By Forrester Research
Special to CNET News.com
July 31, 2003, 1:00 PM PT
By Steve Hunt, Vice President, Forrester Research
A client recently asked me, "When the IT security industry will enjoy its next 'pop'? When will customers spend again like they did in 2000 and 2001?"
In the years preceding 2000, most companies relegated information technology security decision-making to specialized IT staff. Those individuals were commonly security professionals who had the best interests of the company at heart. They worked hard to identify threats and vulnerabilities to the network and systems, and they tirelessly pursued greater security awareness and more sophisticated technical functionality. Unfortunately, it was exactly this focus on security and technology that later backfired.
During 2000 and in subsequent months, the global economy began tightening. IT security managers were put in a position they had never experienced, namely, being required to justify their expenditures. That is, IT security was always understood by senior management to be somehow necessary, but those managers rarely required normal cost-benefit analysis on security initiatives. They just trusted that the security professionals were doing the right thing.
By 2001, it was common to hear IT security managers requiring vendors to help them with a return-on-investment analysis or to help them put security into "business terms." After Sept. 11, 2001, security managers fell under even more pressure to manage costs while improving security.
Until the vendors and buyers find a rationale for buying security products and services that demonstrates real value for the company as a whole, the market niche will only be attractive to the few, rather than to many.
The key to revitalizing the IT security market and to demonstrating the real value of security is to understand how technologies and processes create opportunities for a company to achieve its goals. In short, security must be measured as an enabler--not as a thing that merely keeps bad things from happening.
But that is not as easy as it seems. Vendors are lining up right now to tell you how your business couldn?t even exist without security; security therefore "enables" your entire business. But with that reasoning, there is almost no limit to what you ought to spend on security.
The leap of logic that most people make, if they even get this far, is assuming that security is the variable that makes all other investments successful. That is wrong, of course. Here is an example from economist Robert A. Book:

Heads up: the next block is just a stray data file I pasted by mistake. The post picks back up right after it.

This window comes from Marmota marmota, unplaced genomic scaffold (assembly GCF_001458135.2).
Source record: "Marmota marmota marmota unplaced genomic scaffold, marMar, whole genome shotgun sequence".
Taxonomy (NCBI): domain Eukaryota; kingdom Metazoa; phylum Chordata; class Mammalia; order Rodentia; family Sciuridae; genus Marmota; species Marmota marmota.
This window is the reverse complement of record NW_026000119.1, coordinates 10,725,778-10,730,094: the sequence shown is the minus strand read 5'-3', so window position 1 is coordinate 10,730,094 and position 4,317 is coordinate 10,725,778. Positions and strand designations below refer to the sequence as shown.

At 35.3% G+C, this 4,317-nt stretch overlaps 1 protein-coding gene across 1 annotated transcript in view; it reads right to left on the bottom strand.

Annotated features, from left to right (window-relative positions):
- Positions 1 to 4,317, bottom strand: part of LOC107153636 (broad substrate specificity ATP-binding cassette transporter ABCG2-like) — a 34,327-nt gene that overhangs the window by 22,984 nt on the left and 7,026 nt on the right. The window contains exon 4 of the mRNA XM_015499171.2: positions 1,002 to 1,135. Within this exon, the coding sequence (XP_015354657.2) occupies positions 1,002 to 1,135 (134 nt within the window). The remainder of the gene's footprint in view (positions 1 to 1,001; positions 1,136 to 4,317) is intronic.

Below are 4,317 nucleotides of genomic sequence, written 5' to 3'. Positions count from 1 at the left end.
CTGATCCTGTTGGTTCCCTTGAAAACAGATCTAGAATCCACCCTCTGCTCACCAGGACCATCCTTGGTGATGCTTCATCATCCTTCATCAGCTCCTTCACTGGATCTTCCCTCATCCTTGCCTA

If I am a bank manager and I have a business requirement to reduce capital expenses that are related to bank tellers, I can eliminate those jobs and put all the money on street corners with a piece of paper that says, "Take what you want, and let us know how much you took so that we can balance your account." Or I can simply lock all the doors to my bank branches so that no bank tellers are needed.
Both ways enable me to achieve my business objective of reducing the headcount, but neither is feasible for reasons that have only a little to do with security. The solution is to put the money in ATMs (automatic teller machines) on street corners and to give customers plastic cards and PIN (personal identification) numbers.
Without the security measures of PINs, plastic cards and secured ATMs, that initiative would be unsuccessful altogether. But the value of security to the bank manager is not the total savings, nor is it the difference between his capital savings and the costs of deploying ATMs.
Security is only a small part of that delta. By measuring the benefits of the entire ATM project and the extra benefits in terms of flexibility enjoyed by the bank, we can deduce that a fraction of that value is due to security.
Measuring the value of security is not impossible, but it is easy to do wrong. Focusing on security can brings about misleading conclusions. But focusing on the objectives of the business in the first place leads to the most important metric: to determine the real value of security.
This is a new language for security professionals, and it is not really in the comfort zone of most IT professionals. But the IT security market will not experience its next "boom"-- and organizations will not achieve true efficiency and effectiveness in their security initiatives--until they change their thinking.
© 2003, Forrester Research, Inc. All rights reserved. Information is based on best available resources. Opinions reflect judgment at the time and are subject to change.